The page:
It’s A Sin has been one of Channel 4’s biggest hits this year (Picture: Channel 4)
The possibility of Channel 4 becoming privatised has been in the consideration of government officials for a while now, but according to one of the broadcasters chief officers, the move ‘may destroy’ it.
While the Government is in the midst of consulting on plans to sell the channel to private investors, Ian Katz, chief content officer at Channel 4, questioned the logic behind the potential move.
Speaking at the Edinburgh TV Festival, he said: ‘Pretty much to a man and woman, it feels like every producer has popped up and said that selling off Channel 4 would be tantamount to an act of self-harm against one of the most successful sectors of the British economy.’
The likely impact of privatisation on the channel’s output ‘has started to crystallise,’ he insisted and he is not the only one who has been speaking out about the matter.
Actor Rob Delaney, It’s A Sin writer Russell T Davies, and The Thick Of It creator Armando Iannucci have all voiced opposition to the sale of the broadcaster.
‘We should make no mistake that a purely profit-driven Channel 4 would be a very different beast to the Channel 4 that we know now, and much that is really special and treasured about Channel 4, I think, would very likely be lost,’ continued Katz.
Gogglebox has been airing on Channel 4 for 17 series (Picture: Channel 4)
Channel 4 was founded in 1982 to deliver content to under-served audiences. The broadcaster is owned by the Government but unlike the BBC, it receives funding from advertising.
The Department for Digital, Culture, Media and Sport (DCMS) has justified its decision to review Channel 4’s ownership structure saying the changing media landscape posed a serious threat to traditional linear broadcasters.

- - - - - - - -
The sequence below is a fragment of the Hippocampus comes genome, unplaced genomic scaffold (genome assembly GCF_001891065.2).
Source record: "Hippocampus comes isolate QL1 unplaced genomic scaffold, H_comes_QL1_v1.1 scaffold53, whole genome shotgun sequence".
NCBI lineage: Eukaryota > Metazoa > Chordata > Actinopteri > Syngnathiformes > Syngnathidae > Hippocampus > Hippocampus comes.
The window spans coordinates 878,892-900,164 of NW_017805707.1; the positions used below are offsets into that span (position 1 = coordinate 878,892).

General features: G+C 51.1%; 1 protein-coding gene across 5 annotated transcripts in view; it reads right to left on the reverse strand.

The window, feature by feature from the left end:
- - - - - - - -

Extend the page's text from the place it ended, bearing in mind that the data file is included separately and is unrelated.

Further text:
Katz went on to explain that he is ‘privileged enough to be part of a team’ that has ‘the primary purpose of trying to serve the remit for the greatest number of people possible.’
‘And if you move to a profit-driven organisation, that changes. Everyone comes in wanting to maximise profits and inevitably what then happens is the remit, the licence requirements, become an albatross around your neck.
‘What’s really special about the channel would be, I think, destroyed.
The Great British Bake Off is one of the most internationally beloved shows by the channel (Credits: C4/PLANET PHOTOS)
According to Katz, Channel 4 had to ‘really squeeze’ its spending on new content at the height of the pandemic last year – but the effort paid off as ‘performance was strong, advertising came back really strongly in the back half of last year.’
‘And what we’ve been trying to do ever since is to put money back into content investment as quickly as we could,’ with the broadcaster is now putting £24million into its content budget for next year.
‘That’ll take us up to the highest level of content spend since 2017 – the highest level in five years, which I think is really significant,’ he added.
And with the channel doing so well in a time of struggle, ‘I think there’s a certain irony to the fact we’re having a debate about the sustainability of Channel 4 at the moment that sees Channel 4 in probably the rudest commercial health it’s been in in a decade.’Credit: Original article published here.